IDEAS home Printed from https://ideas.repec.org/a/taf/revpoe/v24y2012i1p69-86.html
   My bibliography  Save this article

Portfolio Allocation, Liquidity-Preference and the q Ratio: A Reassessment of the Contributions of Tobin and Kahn

Author

Listed:
  • Theodore T. Koutsobinas

Abstract

This paper compares the implications of Tobin's q theory and Kahn's Post-Keynesian monetary analysis for monetary policy formulation. In recent years, monetary policy formation has taken account of expected market evaluations of equity as well as the effect of long-term government bonds. These evaluations are suggestive of Tobin's q theory as well as Kahn's monetary theory. In contrast to the disparity of views between Keynes and Hicks in 1937, the analysis conducted by Kahn and Tobin in the 1950s and 1960s was set in a multi-asset portfolio context that exhibited a broader disagreement with regard to the influence of liquidity preference. Thus, although q is an important variable in Tobin's analysis, Kahn's introduction of the influence of liquidity premia of various assets in asset demand and the effect of portfolio flows in response to changes in relative liquidity preference across assets undermines the usefulness of this ratio. The implications of Kahn's monetary theory are developed in an analysis that presents them in terms of a comparable ratio to q. We find that there are circumstances in which the adjustment of monetary yields across assets and the underlying expectations reveal important information for the formation of monetary policy. In addition, the term structure of interest rates can convey substantial information when it deviates from historical averages and it should be considered separately from the q ratio. Moreover, if the assumptions associated with a monetary theory of interest and production are retained, the q ratio does not need to converge to unity in the long run.

Suggested Citation

  • Theodore T. Koutsobinas, 2012. "Portfolio Allocation, Liquidity-Preference and the q Ratio: A Reassessment of the Contributions of Tobin and Kahn," Review of Political Economy, Taylor & Francis Journals, vol. 24(1), pages 69-86, January.
  • Handle: RePEc:taf:revpoe:v:24:y:2012:i:1:p:69-86 DOI: 10.1080/09538259.2011.636608
    as

    Download full text from publisher

    File URL: http://hdl.handle.net/10.1080/09538259.2011.636608
    Download Restriction: Access to full text is restricted to subscribers.

    As the access to this document is restricted, you may want to search for a different version of it.

    References listed on IDEAS

    as
    1. Screpanti, Ernesto & Zamagni, Stefano, 2005. "An Outline of the History of Economic Thought," OUP Catalogue, Oxford University Press, edition 2, number 9780199279142.
    2. Allgoewer, Elisabeth, 2003. "Emil Lederer: Business Cycles, Crises, and Growth," Journal of the History of Economic Thought, Cambridge University Press, pages 327-348.
    3. Daniele Besomi, 2006. "'Marxism Gone Mad': Tugan-Baranovsky on crises, their possibility and their periodicity," Review of Political Economy, Taylor & Francis Journals, vol. 18(2), pages 147-171.
    4. Darity, William A, Jr & Horn, Bobbie L, 1985. "Rudolf Hilferding: The Dominion of Capitalism and the Dominion of Gold," American Economic Review, American Economic Association, pages 363-368.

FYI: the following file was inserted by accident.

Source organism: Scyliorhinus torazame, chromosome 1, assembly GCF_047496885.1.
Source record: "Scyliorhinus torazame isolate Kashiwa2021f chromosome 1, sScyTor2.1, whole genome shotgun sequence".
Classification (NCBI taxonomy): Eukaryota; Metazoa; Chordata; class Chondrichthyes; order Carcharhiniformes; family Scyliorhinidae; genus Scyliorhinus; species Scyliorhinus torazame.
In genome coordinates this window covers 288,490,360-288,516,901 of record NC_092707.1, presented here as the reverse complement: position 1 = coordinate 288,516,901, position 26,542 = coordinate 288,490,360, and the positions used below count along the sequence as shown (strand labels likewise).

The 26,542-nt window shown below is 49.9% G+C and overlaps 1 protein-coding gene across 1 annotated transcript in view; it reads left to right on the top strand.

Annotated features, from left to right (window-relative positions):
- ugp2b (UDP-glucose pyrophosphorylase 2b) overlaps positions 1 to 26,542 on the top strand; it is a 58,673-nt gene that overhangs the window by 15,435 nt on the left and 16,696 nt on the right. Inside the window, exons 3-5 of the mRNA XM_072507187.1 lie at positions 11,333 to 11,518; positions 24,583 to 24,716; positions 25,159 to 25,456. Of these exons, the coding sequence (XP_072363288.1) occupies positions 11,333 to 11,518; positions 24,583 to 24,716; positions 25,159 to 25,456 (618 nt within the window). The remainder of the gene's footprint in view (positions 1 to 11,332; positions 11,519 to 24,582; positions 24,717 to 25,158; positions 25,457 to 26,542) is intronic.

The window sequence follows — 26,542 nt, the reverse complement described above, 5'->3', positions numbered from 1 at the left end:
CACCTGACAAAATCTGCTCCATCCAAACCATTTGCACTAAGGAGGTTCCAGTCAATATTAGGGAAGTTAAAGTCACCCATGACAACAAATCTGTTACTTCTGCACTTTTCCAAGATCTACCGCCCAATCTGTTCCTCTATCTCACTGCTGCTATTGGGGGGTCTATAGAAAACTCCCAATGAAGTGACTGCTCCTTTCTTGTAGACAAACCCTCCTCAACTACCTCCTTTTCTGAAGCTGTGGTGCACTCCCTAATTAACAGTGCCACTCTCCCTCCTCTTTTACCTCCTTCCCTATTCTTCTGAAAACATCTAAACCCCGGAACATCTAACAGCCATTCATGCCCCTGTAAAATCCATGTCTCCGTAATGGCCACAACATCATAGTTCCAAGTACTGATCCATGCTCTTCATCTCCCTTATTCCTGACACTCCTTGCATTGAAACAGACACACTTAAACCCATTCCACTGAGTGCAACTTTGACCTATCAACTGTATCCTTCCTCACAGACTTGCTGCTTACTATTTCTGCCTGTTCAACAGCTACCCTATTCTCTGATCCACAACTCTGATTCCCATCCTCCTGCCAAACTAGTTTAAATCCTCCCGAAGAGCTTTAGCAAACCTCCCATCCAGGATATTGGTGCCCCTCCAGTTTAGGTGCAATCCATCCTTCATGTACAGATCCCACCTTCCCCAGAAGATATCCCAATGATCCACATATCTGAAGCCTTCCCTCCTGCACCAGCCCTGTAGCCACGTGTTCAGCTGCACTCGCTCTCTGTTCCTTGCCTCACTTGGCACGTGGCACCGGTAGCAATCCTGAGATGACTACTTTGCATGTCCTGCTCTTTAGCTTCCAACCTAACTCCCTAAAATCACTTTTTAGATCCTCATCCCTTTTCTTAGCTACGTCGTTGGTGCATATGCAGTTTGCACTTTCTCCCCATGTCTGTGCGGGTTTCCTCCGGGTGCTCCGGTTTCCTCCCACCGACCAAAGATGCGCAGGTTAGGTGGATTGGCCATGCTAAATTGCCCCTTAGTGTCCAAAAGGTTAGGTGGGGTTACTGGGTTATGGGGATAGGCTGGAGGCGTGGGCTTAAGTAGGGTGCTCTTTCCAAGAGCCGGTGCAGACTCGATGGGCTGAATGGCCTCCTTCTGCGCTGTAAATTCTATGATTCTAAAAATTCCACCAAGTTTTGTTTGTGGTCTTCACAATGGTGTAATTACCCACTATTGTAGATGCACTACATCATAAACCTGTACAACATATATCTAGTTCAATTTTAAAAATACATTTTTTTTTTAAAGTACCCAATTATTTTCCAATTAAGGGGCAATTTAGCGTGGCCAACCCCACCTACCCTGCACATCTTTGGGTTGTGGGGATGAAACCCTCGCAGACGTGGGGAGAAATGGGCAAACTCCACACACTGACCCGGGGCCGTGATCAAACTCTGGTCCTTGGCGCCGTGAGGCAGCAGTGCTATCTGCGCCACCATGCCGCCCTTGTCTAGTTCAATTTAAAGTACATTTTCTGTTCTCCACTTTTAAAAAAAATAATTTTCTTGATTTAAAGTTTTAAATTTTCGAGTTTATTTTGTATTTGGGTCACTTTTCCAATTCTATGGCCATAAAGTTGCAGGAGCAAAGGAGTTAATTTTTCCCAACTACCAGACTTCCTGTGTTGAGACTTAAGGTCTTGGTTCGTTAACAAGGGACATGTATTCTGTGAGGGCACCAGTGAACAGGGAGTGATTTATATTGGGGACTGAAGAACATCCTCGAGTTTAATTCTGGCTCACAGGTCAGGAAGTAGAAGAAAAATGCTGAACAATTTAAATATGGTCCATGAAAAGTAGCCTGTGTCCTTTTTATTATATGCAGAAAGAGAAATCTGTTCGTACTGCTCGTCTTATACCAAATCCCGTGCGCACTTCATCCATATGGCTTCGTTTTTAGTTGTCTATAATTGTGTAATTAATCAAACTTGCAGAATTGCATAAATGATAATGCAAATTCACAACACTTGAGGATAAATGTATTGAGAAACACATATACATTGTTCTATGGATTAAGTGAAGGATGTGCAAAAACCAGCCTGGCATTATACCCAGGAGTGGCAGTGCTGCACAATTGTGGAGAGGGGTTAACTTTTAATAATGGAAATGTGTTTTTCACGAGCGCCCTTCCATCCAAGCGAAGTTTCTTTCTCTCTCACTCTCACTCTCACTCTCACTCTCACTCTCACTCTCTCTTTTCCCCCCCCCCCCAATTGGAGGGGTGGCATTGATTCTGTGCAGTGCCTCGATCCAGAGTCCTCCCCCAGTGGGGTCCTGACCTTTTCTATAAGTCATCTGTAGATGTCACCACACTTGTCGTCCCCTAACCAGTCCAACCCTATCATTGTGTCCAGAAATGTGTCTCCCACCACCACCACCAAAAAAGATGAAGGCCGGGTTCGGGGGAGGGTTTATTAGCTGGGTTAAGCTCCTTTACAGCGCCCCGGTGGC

5. Colacchio, Giorgio, 2005. "On the origins of non-proportional economic dynamics: A note on Tugan-Baranowsky's traverse analysis," Structural Change and Economic Dynamics, Elsevier, vol. 16(4), pages 503-521, December.
    6. Gottfried Haberler, 1950. "Joseph Alois Schumpeter 1883–1950," The Quarterly Journal of Economics, Oxford University Press, vol. 64(3), pages 333-372.
    7. Michaelides, Panayotis G. & Milios, John G., 2005. "The Influence of the German Historical School on Schumpeter," MPRA Paper 74471, University Library of Munich, Germany.
    Full references (including those not matched with items on IDEAS)

    More about this item

    Statistics

    Access and download statistics

    Corrections

    All material on this site has been provided by the respective publishers and authors. You can help correct errors and omissions. When requesting a correction, please mention this item's handle: RePEc:taf:revpoe:v:24:y:2012:i:1:p:69-86. See general information about how to correct material in RePEc.

    For technical questions regarding this item, or to correct its authors, title, abstract, bibliographic or download information, contact: (Chris Longhurst). General contact details of provider: http://www.tandfonline.com/CRPE20 .

    If you have authored this item and are not yet registered with RePEc, we encourage you to do it here. This allows to link your profile to this item. It also allows you to accept potential citations to this item that we are uncertain about.

    We have no references for this item. You can help adding them by using this form .

    If you know of missing items citing this one, you can help us creating those links by adding the relevant references in the same way as above, for each refering item. If you are a registered author of this item, you may also want to check the "citations" tab in your RePEc Author Service profile, as there may be some citations waiting for confirmation.

    Please note that corrections may take a couple of weeks to filter through the various RePEc services.

    IDEAS is a RePEc service hosted by the Research Division of the Federal Reserve Bank of St. Louis . RePEc uses bibliographic data supplied by the respective publishers.